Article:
It’s funny, my reaction to food over the last 30 weeks.  I’m normally a bit of a foodie, as much as I hate that term.  I have a bookshelf full of cookbooks, I’m an adventurous cook and eater, I’ve actually written a cookbook (Christmas gift), I can explain most terms off a fancy menu off the top of my head and I read a lot of food blogs.  I collect recipes like some people collect hockey cards.  But with the first trimester came low grade nausea and a complete indifference to food.  With the second came the crippling heartburn and my diet shifted heavily towards Lucky Charms and ice cream, the only two foods that never gave me heart burn, and sometimes even would quell it for a couple of hours. David has eaten a ton of frozen burrito lunches and dinners, along with many scrambled eggs in tortillas and random frozen meals.  I never have random frozen meals – it’s just not the way I like to cook, and to eat.  Until I got pregnant, and then, suddenly, food became resoundingly MEH.  It has really added to the sense of alien-ness of this pregnancy.  (What, I only called it alien parasite for a few months.)  My body is off doing it’s own thing with very little input from me, and now I can’t even be bothered to EAT?  WTF.  The heartburn pills are helping – when you’re not burping up acid every few breaths, it’s easier to want to eat – but I’m now 8 months along and the kid’s really pushing on my stomach and lungs, so I can’t eat as much anyway.  Actually, thinking about it, I’ve only had The Hunger once, at about 8 weeks.  It was ‘if I don’t eat now I will die/faint/kill someone’.  So I ate, and then it never happened again.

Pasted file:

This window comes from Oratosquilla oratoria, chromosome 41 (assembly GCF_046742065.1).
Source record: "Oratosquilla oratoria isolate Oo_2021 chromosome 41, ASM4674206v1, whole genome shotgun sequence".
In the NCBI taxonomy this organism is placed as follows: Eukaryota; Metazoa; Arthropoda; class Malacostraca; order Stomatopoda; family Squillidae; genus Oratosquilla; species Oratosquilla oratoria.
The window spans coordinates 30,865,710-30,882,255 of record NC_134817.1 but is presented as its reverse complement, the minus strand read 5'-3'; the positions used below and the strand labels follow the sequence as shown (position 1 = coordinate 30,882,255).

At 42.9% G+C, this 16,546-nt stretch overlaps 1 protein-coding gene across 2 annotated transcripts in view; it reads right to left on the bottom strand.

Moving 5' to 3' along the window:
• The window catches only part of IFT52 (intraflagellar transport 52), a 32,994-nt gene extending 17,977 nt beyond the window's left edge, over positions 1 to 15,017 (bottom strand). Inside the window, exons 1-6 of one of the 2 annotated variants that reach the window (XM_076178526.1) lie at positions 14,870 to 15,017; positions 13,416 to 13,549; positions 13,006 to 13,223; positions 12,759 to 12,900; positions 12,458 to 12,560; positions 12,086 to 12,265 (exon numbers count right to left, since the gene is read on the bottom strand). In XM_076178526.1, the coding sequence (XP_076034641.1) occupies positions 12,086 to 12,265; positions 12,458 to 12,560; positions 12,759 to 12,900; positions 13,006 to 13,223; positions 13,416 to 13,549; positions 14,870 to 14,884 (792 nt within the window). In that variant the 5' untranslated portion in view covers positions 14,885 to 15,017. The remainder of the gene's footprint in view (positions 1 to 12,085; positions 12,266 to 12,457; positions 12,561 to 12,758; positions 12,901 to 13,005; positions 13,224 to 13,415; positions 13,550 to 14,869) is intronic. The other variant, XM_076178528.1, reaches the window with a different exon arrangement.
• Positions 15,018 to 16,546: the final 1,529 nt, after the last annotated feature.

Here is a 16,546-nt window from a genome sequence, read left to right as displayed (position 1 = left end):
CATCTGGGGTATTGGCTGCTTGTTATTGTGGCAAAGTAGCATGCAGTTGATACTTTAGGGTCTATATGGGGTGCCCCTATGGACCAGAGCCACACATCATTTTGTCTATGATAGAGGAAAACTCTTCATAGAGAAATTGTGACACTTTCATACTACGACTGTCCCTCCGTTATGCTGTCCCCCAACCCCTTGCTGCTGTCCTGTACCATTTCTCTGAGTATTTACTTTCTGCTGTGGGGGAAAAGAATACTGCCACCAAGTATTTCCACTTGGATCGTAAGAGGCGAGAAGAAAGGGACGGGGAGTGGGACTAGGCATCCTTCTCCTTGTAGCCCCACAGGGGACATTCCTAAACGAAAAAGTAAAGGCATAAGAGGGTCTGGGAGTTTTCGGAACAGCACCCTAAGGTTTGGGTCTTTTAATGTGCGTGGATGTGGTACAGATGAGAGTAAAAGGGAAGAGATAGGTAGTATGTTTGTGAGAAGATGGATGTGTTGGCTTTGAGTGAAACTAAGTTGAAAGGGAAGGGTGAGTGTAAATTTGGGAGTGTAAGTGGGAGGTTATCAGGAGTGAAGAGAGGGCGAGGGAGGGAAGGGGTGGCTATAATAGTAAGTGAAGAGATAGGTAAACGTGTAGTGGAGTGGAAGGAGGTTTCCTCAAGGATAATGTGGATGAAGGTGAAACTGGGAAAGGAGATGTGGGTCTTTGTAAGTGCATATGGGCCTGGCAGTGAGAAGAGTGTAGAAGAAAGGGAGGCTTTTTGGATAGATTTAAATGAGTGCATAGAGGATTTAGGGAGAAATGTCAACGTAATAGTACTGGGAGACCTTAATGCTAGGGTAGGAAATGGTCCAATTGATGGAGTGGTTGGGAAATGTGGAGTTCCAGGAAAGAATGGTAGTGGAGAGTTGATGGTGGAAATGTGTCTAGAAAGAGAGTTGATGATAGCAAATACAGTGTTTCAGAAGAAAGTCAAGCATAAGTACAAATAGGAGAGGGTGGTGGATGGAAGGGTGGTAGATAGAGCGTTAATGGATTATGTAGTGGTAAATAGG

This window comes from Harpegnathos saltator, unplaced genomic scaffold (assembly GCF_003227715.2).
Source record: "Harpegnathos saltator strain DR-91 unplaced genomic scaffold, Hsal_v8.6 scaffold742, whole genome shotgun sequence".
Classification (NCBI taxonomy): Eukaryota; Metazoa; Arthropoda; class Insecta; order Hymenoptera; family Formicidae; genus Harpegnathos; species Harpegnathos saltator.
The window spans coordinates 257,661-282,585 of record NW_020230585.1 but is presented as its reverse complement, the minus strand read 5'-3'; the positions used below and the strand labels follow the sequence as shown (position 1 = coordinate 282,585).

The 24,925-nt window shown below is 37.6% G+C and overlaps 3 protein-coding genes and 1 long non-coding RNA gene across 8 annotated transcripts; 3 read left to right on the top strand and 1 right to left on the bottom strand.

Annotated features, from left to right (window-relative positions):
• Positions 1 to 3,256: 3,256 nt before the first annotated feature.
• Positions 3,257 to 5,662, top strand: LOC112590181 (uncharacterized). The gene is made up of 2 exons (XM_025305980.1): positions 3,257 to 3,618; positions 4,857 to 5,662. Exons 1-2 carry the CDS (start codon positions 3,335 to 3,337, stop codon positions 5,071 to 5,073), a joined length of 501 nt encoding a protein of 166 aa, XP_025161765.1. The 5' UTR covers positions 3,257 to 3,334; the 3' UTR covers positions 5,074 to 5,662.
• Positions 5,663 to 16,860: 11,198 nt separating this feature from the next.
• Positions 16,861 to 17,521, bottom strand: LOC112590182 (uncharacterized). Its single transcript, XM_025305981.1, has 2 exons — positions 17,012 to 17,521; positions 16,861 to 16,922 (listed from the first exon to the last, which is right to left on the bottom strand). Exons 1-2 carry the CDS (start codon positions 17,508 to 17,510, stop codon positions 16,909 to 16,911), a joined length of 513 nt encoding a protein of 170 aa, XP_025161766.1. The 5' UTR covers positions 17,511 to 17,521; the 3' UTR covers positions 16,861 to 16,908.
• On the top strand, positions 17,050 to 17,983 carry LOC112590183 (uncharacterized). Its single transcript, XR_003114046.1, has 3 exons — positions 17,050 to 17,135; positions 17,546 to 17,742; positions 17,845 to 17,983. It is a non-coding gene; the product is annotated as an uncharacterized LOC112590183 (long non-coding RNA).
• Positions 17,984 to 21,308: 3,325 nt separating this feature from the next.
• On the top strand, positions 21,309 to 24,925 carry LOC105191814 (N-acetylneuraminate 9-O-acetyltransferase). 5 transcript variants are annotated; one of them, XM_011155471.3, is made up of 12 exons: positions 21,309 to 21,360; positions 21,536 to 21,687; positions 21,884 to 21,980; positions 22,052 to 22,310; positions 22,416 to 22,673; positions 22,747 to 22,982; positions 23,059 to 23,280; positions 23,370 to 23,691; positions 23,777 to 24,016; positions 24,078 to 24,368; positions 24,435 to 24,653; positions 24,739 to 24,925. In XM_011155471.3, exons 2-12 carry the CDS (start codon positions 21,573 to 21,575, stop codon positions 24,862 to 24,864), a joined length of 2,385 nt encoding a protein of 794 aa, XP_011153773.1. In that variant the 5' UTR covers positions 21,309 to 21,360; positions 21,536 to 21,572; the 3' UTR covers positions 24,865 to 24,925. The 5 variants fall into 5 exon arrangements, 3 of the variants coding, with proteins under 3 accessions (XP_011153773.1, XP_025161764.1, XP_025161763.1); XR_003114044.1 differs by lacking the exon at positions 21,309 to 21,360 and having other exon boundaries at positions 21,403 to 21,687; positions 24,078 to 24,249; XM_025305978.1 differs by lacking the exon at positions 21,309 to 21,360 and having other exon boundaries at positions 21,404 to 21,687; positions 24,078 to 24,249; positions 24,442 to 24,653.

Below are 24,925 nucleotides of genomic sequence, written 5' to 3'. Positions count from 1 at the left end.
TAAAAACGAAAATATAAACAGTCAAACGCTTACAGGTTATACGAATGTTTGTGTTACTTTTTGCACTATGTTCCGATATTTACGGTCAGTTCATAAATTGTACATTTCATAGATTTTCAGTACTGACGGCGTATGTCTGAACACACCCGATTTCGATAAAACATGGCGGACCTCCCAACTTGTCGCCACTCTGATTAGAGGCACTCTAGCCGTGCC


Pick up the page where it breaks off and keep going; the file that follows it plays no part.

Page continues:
Pregnancy is so so weird.

Travels

I was thinking the other day about travel, and how clearly David and I have made it a priority in our lives.  Now, before we started dating, I’d been to a few places: Mexico (x4), Dominican Republic, Costa Rica (x2), Oman, Dubai, Qatar, Bahrain, and on numerous roadtrips, primary through BC, Montana and Idaho.  But in the three years (tomorrow!) that we’ve been together, we’ve managed a ton of trips.  Especially considering work, and the 8 months he was unemployed, and buying a house right before the wedding, which we paid for.

Our first trip was to Washington DC – 10 days in April 2009 of museums and monuments and cherry blossoms.  David was unemployed shortly after we got back. 

Then for the May Long, we drove to Vancouver to visit my sister.  We hung out and ate good food and took an extra day coming home so we could mini golf in Kelowna.